Merriam Webster's Collegiate Dictionary, Deluxe Audio Edition. Merriam Webster Inc.
Reviewed by Ian C. Stirk
Published on H-USA (April, 1997)
Before I could do anything with this dictionary, I had of course to take the CD out of its box. There was an obvious lid, held down with a little Velcro button, so I opened it, expecting to see the disk or a booklet or something. But no: this was a mere dummy lid, opening up only to a double cardboard page of illustrations and blurb about the dictionary and thesaurus. The actual contents of the box could be reached through a more conventional flap in the side, which I opened to draw out--another cardboard box. Opening this revealed at last the CD in its plastic case. <p> I only mention that because it was the first and last major problem I encountered in using this excellent dictionary and thesaurus. Set up was completely straightforward, and the basic function of looking up words and finding their meanings is simplicity itself. The first screen displays a blank outline of a dictionary entry, with the cursor ready in the "Main Entry" box. If the user wants the thesaurus instead, that is available at the click of one button. Otherwise, as soon as the first letter of the desired "Main Entry" is typed, the appropriate section of the "word wheel" appears, and this gradually homes in on the word as more letters are typed. The required word may be highlighted before typing is complete, when it can be searched for by clicking the "OK" button. The word wheel then disappears, and the complete dictionary entry can be seen. <p> Let us use the word <cite>barbecue</cite> as an example. This is highlighted in the wheel when we have got as far as typing B-A-R-B-E-C. Clicking "OK" gives: <p> Main Entry: 1barbecue Pronunciation: lbar-bi-lkyu Function: transitive verb Inflected Form(s):-cued; -cu.ing Date: 1690 <p> 1 : to roast or broil on a rack over hot coals or on a revolving spit before or over a source of heat 2 : to cook in a highly seasoned vinegar sauce ~ barbecuer noun <p> A very adequate entry, with a clear and concise definition, and useful information about date of first use, inflected forms and so on. According to the help menu, the phonetic symbols used are those of the larger Webster dictionaries. I have never been able to understand why just some of these symbols have to differ from those of the International Phonetic Alphabet. Since the IPA is well known to many users, why not just use it all and make life easy for them? As it is, we have to learn several irritatingly different symbols in order to use the pronunciation guide effectively. The use of "e" with a macron to indicate the IPA <cite>i</cite> is particularly confusing. <p> Counteracting this, the audio edition of the dictionary offers audible pronunciations of main entries, which can be heard just by clicking on the blue printed letters. This useful feature only operates with the disk installed in the CD drive: presumably it would take up too much memory space if downloaded onto the hard disk. <p> The most valuable feature of all, I think, is that one can click on any word in a definition and immediately be presented with that word's dictionary entry. For instance, if we click on the word <cite>broil</cite> in the definition of barbecue, we immediately find: <p> transitive senses : to cook by direct exposure to radiant heat : GRILL intransitive senses : to be subjected to great or oppressive heat broiling in the sun <p> Learners of English will find this especially useful. In just a few seconds we can chase up half a dozen definitions until we are satisfied that we have come to a proper understanding of any entry. <p> If appearance on the screen is not enough, it is very straightforward to print a hard copy of dictionary entries. Yet for some reason, copying to a file can be a time consuming process. Each "field" of the entry--for instance, "function," "date" and so on in the "barbecue" example above--must be copied and pasted separately. The copying process itself is a bit odd for PC users: instead of highlighting and right clicking, the control button must be pressed while left clicking the mouse at the appropriate "field." <p> I should mention at this point the "M-W Link," a feature designed to make the dictionary quick to use in conjunction with word processing or other text programs. On my PC, the link appears as a button in the current programs bar. I can highlight and copy any word or phrase in a document I am working on, and find its dictionary entry immediately with this link. This is certainly a pretty useful feature, although in practice it often demands rather more key strokes than just retyping the word itself. Near the beginning of this review, I typed the word <cite>velcro</cite>, only to receive a complaint from the spell checker. A quick consultation with the dictionary via the M-W Link soon revealed that, as a trademark word, <cite>Velcro</cite> requires an initial capital. The spell checker agreed. <p> This goes to show that the dictionary is extremely up to date. English learners are likely to find anything they need to look up in modern non-specialist literature. I suppose the definition offered of <cite>Velcro</cite> might leave a bit to be desired: <p> ~used for a closure consisting of a piece of fabric of small hooks that sticks to a corresponding fabric of small loops <p> but then this is hardly the easiest item to define. Perhaps it is the kind of thing which a picture makes easier to understand. There are pictures in the dictionary: some entries display a little camera icon which displays a picture when clicked on, and sometimes there are references to other entries which do have a useful illustration. <cite>Velcro</cite> is not one of these. On the other hand, if one looks up <cite>bill</cite>, in the sense of "bird's bill," a detailed illustration of the various kinds is available (this illustration features in the Velcro-fastened blurb). Similarly, the entry for "periodic table" provides a completely detailed illustration of this classification of the elements. Thus, for some entries there is perhaps an excessively detailed illustration, while for others there is none, even where it would be really helpful. I suspect that the pictures were chosen mainly because of their ready availability. <p> <cite>Bill</cite> is one of those words with a variety of senses and functions, and the dictionary clearly distinguishes these and makes them easy to find. To go back to the example of <cite>barbecue</cite>, the superscript "1" appearing before the main entry signifies that this is a first sense of the word: on the right hand side of the screen we see <p> barbecue [1: transitive verb] barbecue [2: noun] <p> with the first of these highlighted. If we click on the second, the entry for <cite>barbecue</cite> as a noun is shown, with the following definitions: <p> 1 : a large animal (as a steer) roasted whole or split over an open fire or a fire in a pit; also : smaller pieces of barbecued meat 2 : a social gathering especially in the open air at which barbecued food is eaten 3 : an often portable fireplace over which meat and fish are roasted <p> There is also the following etymology: <p> American Spanish barbacoa framework for supporting meat over a fire, probably from Taino <p> The concise etymologies are excellent, especially for a dictionary of this size. I should mention here that the dictionary is not in any way bowdlerised, as so many are: learners will have no difficulty in finding the various four letter words of modern writing together with adequate definitions. <p> The use of the thesaurus is best made clear with an example. Looking up the word <cite>grit</cite> in the dictionary gives the following definitions: <p> 1 a : SAND, GRAVEL b : a hard sharp granule (as of sand); also : material (as many abrasives) composed of such granules 2 : any of several sandstones 3 a : the structure of a stone that adapts it to grinding b : the size of abrasive particles usually expressed as their mesh 4 : firmness of mind or spirit : unyielding courage in the face of hardship or danger 5 capitalized : a Liberal in Canadian politics <p> If we now click on the thesaurus button, the following appears: <p> Synonyms FORTITUDE, backbone, guts, intestinal fortitude, moxie, nerve, sand, spunk Contrasted Words faltering, hesitation, vacillation, wavering Antonyms faintheartedness <p> Clearly the thesaurus has picked up the fourth sense of <cite>grit</cite>, "firmness of mind or spirit," the one of course which has most synonyms, contrasted words and antonyms. Although it lacks the vastness and organisation of Roget, the thesaurus is really handy for anyone in the throes of composition at the word processor. Once again it proves invaluable to the learner of English, for as well as suggesting useful synonyms and related words, any of these may be clicked on to take one to its own thesaurus entry, from where it is at most one click away from the dictionary definition, as the thesaurus itself contains many of its own definitions. The thesaurus can also be accessed directly, and there is a word wheel of items which appear in it. <p> As one more example of the thesaurus, let us consider the following excellent entry for <cite>absentminded</cite>: <p> Synonyms ABSTRACTED, absent, bemused, distrait, faraway, inconscient, lost, preoccupied Related Word unnoticing, unobserving, unperceiving, unseeing; heedless, inattentive. Idioms lost in thought. Contrasted Words alert; aware Antonyms wide-awake <p> There is plenty of material here for both native speaker and learner. <p> The dictionary also has an "Advanced Search" option available, in which such information as quotations from particular authors used in the dictionary and rhymes for particular items can be found. Quotations from authors generally seem to concern just the use of a word in a particular sense, rather than being chosen for any aesthetic value. For instance, I found a quotation from H.G. Wells in the entry for <cite>horror</cite>: <p> 1 a : painful and intense fear, dread, or dismay "astonishment giving place to horror on the faces of the people about me"-- H.G. Wells b : intense aversion or repugnance <p> Of course such examples are useful for learners of English, even if they do not typify the full wit and wisdom of the authors concerned. <p> Just at random, I tried the rhyme search for <cite>moon</cite>, and was rewarded with hundreds of possibilities. I was interested to notice the Scottish place name <cite>Scone</cite> among them: it seemed surprising in an American dictionary. Yet there seem to be a fair number of place names with entries. Looking up <cite>Scone</cite>, in the dictionary gives: <p> locality E Scotland NE of Perth population 3713 <p> I wonder just how much credence we can place in that final "3"? Anyway, the Scottish pronunciation, rhyming with <cite>moon</cite> is given. In fact, examples of usages and occasionally pronunciations and spellings other than the American are frequent in the dictionary, greatly extending its value. A Canadian use of the word <cite>grit</cite> can be observed in the example given above. American usage always takes precedence, however, so students of other varieties of English should beware. For instance, the word <cite>hateful</cite> has the following definitions: <p> 1 : full of hate : MALICIOUS 2 : deserving of or arousing hate <p> The first of those does not occur in British English. Obviously the dictionary exemplifies American usage, and after that occasionally mentions any additional uses in other varieties of English. Of course it is not to be blamed for this: the user must take note. All the alternative pronunciations given of words other than place names are American, as far as I can ascertain. <p> There are other goodies to be found in the Advanced Search option: "crosswords" to suggest words of which only a few letters are known, and the probably rather less useful; "cryptograms" to suggest, for instance, that <cite>ifmmp</cite> might be a subtly coded version of <cite>hello</cite>, among several hundred other possibilities. In fact, there is plenty to keep the curious dabbler busy for many more hours than I have to finish this review. <p> To sum up, then, I think this is an ideal desktop--using desktop in the computer sense--dictionary for everybody, from littrateur to learner, who is dealing with the English language. Now that this review is finished, the dictionary and thesaurus will be remaining on my hard disk, well worth their weight in bytes. <p>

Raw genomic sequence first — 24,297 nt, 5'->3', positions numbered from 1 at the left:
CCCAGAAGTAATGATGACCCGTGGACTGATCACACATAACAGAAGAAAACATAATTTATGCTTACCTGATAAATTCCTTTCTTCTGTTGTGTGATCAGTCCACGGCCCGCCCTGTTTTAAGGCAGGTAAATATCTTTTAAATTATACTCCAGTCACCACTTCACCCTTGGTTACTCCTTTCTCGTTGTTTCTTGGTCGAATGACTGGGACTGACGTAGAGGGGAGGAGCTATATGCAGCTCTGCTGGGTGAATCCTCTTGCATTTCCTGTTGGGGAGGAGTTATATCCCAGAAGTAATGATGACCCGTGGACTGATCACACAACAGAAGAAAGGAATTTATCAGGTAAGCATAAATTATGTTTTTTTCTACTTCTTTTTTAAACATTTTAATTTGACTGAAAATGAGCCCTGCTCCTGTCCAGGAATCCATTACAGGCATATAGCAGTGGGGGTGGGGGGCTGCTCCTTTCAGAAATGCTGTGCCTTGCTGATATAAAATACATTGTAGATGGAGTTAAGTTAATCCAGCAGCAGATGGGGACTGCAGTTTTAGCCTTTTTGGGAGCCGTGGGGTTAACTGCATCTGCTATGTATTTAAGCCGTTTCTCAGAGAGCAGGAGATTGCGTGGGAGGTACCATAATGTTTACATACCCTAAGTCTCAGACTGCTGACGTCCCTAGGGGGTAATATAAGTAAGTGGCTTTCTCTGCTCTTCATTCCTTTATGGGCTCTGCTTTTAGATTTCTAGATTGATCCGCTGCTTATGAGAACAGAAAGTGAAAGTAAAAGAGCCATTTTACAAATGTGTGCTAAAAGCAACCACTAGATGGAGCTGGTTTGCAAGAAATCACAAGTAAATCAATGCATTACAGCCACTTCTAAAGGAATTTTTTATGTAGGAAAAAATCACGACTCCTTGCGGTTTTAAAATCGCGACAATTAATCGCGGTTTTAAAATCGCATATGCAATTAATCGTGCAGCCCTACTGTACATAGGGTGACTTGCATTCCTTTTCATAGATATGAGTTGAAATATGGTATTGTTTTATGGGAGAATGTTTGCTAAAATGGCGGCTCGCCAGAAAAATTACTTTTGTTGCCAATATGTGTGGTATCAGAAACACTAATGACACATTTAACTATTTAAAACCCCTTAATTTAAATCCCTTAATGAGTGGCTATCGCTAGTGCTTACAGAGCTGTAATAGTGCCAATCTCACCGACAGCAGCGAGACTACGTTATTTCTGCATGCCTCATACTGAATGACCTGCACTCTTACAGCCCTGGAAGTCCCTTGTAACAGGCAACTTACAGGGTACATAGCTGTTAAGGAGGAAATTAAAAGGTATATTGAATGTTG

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Ian C. Stirk. Review of , Merriam Webster's Collegiate Dictionary, Deluxe Audio Edition.